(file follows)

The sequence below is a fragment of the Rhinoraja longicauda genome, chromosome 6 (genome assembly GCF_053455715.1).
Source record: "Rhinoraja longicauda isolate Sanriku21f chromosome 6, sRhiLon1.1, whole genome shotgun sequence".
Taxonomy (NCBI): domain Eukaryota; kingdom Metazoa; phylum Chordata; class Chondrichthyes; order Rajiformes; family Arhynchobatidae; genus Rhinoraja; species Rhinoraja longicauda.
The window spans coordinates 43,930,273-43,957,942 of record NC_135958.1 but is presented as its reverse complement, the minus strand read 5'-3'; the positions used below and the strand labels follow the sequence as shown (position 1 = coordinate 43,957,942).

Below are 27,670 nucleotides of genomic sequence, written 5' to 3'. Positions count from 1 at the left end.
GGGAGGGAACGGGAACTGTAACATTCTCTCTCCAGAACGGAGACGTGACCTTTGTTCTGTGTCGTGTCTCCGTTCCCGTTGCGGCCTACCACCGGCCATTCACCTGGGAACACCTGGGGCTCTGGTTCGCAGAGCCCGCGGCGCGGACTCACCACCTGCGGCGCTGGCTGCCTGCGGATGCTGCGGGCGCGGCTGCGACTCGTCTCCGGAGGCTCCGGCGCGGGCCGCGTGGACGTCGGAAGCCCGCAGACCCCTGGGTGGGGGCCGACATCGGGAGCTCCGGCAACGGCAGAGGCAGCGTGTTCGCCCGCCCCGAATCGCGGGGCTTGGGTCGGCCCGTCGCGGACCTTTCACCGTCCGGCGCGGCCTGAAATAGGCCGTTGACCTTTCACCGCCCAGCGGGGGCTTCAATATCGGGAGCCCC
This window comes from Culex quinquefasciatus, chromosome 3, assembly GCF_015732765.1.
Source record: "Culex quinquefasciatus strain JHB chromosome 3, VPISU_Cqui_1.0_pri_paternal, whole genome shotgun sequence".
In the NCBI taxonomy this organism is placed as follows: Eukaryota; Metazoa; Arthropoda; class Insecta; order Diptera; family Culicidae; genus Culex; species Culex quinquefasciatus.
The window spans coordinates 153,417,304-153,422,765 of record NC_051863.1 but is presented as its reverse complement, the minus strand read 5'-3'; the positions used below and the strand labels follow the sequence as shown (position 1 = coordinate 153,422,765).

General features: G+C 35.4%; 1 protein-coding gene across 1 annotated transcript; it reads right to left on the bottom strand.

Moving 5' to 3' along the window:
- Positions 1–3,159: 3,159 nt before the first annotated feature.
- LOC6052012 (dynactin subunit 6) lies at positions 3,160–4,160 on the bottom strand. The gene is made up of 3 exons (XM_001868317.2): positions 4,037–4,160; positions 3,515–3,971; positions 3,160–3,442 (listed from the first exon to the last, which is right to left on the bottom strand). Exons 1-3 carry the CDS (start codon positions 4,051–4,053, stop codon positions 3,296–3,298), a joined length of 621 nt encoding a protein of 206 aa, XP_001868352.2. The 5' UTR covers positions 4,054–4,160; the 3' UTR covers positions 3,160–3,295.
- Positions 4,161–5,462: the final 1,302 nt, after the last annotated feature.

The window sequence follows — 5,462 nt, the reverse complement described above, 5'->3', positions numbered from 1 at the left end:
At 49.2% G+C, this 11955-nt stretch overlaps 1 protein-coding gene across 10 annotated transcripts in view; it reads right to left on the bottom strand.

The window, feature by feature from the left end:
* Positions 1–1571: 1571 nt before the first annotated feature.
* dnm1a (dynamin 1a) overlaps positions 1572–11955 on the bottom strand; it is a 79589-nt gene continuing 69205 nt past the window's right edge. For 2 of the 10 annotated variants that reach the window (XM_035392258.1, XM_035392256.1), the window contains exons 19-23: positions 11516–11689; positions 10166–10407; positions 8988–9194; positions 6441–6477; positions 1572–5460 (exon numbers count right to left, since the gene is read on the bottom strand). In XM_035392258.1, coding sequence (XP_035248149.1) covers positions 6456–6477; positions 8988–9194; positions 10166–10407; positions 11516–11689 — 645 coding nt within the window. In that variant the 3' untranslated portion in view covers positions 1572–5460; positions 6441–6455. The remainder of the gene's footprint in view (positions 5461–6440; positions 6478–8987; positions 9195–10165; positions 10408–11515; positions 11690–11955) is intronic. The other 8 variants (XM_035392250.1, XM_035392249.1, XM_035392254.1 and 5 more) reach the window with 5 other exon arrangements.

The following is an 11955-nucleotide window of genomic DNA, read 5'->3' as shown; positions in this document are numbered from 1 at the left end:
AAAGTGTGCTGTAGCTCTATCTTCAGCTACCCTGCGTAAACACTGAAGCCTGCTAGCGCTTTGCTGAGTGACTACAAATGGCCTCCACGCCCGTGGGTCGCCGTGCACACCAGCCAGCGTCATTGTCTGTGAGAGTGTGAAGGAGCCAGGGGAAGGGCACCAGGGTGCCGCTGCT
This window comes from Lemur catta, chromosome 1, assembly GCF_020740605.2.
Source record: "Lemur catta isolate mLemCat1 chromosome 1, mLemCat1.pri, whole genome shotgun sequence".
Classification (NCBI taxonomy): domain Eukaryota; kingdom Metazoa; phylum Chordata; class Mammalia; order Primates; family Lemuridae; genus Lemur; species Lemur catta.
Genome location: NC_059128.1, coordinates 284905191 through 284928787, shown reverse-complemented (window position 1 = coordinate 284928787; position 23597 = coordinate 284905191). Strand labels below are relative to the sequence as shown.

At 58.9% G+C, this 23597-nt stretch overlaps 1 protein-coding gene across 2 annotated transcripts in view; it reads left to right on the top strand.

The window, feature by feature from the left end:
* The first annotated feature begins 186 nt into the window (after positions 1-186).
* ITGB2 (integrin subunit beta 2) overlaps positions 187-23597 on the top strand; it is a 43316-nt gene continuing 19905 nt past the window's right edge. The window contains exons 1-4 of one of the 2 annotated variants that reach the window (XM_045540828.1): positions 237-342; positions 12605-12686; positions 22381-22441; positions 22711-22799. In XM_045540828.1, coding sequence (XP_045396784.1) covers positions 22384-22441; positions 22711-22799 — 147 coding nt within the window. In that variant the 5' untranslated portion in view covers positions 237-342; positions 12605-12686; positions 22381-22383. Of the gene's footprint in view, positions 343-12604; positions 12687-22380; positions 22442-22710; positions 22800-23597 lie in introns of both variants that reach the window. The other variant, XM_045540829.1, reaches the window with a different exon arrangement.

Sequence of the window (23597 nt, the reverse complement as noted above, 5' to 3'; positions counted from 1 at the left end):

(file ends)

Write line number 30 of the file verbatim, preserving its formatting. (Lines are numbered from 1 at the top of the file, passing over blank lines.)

* ITGB2 (integrin subunit beta 2) overlaps positions 187-23597 on the top strand; it is a 43316-nt gene continuing 19905 nt past the window's right edge. The window contains exons 1-4 of one of the 2 annotated variants that reach the window (XM_045540828.1): positions 237-342; positions 12605-12686; positions 22381-22441; positions 22711-22799. In XM_045540828.1, coding sequence (XP_045396784.1) covers positions 22384-22441; positions 22711-22799 — 147 coding nt within the window. In that variant the 5' untranslated portion in view covers positions 237-342; positions 12605-12686; positions 22381-22383. Of the gene's footprint in view, positions 343-12604; positions 12687-22380; positions 22442-22710; positions 22800-23597 lie in introns of both variants that reach the window. The other variant, XM_045540829.1, reaches the window with a different exon arrangement.